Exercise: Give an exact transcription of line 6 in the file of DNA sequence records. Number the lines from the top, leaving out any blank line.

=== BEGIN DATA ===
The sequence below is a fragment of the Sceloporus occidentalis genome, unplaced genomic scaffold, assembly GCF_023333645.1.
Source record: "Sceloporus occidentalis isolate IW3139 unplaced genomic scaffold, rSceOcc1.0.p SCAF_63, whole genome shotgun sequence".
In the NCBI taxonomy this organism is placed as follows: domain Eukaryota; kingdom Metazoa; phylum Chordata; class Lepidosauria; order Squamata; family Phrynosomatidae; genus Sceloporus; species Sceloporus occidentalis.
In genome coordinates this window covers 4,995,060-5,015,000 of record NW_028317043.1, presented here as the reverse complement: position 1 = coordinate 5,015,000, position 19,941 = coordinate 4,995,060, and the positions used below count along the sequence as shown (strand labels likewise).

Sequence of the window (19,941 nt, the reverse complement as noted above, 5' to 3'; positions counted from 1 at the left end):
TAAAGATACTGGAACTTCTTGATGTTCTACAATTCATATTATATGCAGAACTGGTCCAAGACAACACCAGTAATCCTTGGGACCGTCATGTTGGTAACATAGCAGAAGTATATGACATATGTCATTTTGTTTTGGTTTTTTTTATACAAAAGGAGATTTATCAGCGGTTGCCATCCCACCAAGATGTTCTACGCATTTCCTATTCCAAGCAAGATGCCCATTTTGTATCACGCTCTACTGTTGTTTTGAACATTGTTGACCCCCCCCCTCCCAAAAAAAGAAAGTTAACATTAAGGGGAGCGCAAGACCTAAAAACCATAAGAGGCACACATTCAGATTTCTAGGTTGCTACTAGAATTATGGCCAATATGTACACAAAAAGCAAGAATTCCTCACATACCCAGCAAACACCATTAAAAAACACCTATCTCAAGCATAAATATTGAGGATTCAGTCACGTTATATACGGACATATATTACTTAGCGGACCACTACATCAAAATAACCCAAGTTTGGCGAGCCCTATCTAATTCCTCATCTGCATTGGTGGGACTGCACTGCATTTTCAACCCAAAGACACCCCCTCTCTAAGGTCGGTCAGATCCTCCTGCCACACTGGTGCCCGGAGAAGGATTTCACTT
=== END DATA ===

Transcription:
TAAAGATACTGGAACTTCTTGATGTTCTACAATTCATATTATATGCAGAACTGGTCCAAGACAACACCAGTAATCCTTGGGACCGTCATGTTGGTAACATAGCAGAAGTATATGACATATGTCATTTTGTTTTGGTTTTTTTTATACAAAAGGAGATTTATCAGCGGTTGCCATCCCACCAAGATGTTCTACGCATTTCCTATTCCAAGCAAGATGCCCATTTTGTATCACGCTCTACTGTTGTTTTGAACATTGTTGACCCCCCCCCTCCCAAAAAAAGAAAGTTAACATTAAGGGGAGCGCAAGACCTAAAAACCATAAGAGGCACACATTCAGATTTCTAGGTTGCTACTAGAATTATGGCCAATATGTACACAAAAAGCAAGAATTCCTCACATACCCAGCAAACACCATTAAAAAACACCTATCTCAAGCATAAATATTGAGGATTCAGTCACGTTATATACGGACATATATTACTTAGCGGACCACTACATCAAAATAACCCAAGTTTGGCGAGCCCTATCTAATTCCTCATCTGCATTGGTGGGACTGCACTGCATTTTCAACCCAAAGACACCCCCTCTCTAAGGTCGGTCAGATCCTCCTGCCACACTGGTGCCCGGAGAAGGATTTCACTT